This is the season for blueberries!
Blueberries are the common name for the group of flowering plants in the genus Vaccinium. In North America, V. corymbosum (aka Northern Highbush Blueberry) is the most common cultivated species. Here in New England, there are two types of blueberries that are traditionally grown. One is highbush blueberry (Vaccinium corymbosum), the other is lowbush blueberry (V. angustifolium, V. myrtilloides). Blueberries are both cultivated and also picked in the wild. Other types of berries that are related to blueberries are cranberries, bilberries, and cowberries. Some are native to Europe. These berries are also known for having important health benefits.
Blueberries are eaten fresh, used in jellies, jams, and pies. They are baked into muffins and are an ingredient in many other snacks and delicacies, and they are also made into juice. As the population ages and start looking for foods that might give them an edge, berries have gained attention and blueberries have become increasingly popular, annual U.S. consumption of fresh blueberries rose by three times in ten years. This gain in attention is likely due to the increased recognition of the potential human health benefits of regular blueberry consumption. Blueberries still lag bananas, apples, and strawberries however.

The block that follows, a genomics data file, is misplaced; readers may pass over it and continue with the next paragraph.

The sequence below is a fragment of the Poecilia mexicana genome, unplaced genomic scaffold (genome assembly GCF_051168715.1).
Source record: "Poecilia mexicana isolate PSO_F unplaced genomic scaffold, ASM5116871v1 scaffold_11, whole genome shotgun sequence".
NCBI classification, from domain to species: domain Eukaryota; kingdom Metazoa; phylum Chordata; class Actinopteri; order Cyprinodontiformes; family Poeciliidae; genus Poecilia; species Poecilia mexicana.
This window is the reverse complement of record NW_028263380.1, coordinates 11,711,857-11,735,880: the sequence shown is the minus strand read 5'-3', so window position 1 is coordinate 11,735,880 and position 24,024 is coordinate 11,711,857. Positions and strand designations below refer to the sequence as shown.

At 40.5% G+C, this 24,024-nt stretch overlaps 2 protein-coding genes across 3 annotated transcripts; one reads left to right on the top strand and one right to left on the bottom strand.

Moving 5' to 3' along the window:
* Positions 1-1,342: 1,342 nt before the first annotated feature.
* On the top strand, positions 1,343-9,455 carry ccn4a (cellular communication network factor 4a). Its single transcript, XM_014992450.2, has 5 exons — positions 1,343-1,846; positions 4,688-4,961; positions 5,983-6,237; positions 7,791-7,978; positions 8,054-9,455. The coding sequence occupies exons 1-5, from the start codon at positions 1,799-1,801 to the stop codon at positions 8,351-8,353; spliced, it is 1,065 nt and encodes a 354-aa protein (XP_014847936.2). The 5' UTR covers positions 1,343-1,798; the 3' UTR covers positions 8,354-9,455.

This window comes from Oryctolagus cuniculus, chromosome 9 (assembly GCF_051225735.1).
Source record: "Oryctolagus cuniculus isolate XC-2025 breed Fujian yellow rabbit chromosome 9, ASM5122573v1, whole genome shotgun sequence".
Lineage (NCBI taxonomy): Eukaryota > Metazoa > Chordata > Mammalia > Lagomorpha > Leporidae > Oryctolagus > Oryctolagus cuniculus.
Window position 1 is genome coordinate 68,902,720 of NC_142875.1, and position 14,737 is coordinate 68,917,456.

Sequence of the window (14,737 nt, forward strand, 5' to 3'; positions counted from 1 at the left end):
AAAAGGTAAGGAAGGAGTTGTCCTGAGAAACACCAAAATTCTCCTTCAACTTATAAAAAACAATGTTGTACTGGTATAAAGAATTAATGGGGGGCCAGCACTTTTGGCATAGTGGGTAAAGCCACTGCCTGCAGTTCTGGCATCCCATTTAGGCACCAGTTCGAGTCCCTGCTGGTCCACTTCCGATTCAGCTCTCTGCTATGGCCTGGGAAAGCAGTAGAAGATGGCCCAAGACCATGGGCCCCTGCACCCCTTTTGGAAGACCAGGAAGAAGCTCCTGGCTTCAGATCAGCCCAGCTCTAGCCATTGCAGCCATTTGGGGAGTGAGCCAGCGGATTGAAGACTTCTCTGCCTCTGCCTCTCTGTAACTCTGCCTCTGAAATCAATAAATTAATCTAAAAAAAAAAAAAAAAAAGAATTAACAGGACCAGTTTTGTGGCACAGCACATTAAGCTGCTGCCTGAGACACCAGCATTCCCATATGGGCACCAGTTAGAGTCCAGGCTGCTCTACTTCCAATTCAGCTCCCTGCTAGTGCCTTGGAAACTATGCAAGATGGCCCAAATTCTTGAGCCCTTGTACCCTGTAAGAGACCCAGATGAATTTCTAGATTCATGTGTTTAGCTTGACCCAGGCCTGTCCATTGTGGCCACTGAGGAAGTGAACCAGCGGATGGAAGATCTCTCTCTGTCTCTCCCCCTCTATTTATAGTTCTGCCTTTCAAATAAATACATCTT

Blueberries have phytochemicals, commonly referred to as phytonutrients, are naturally occurring non-nutritive (not required in the diet like nutrients) constituents of fruits and vegetables. They are said to be bioactive and are considered to have a beneficial effect on human health.
The health benefits of blueberries are believed to be due to the diverse range of phytochemicals contained within them, giving rise to the following biological properties:
So let’s have some blueberries, whether fresh, in jams, jellies or pies. Enjoy!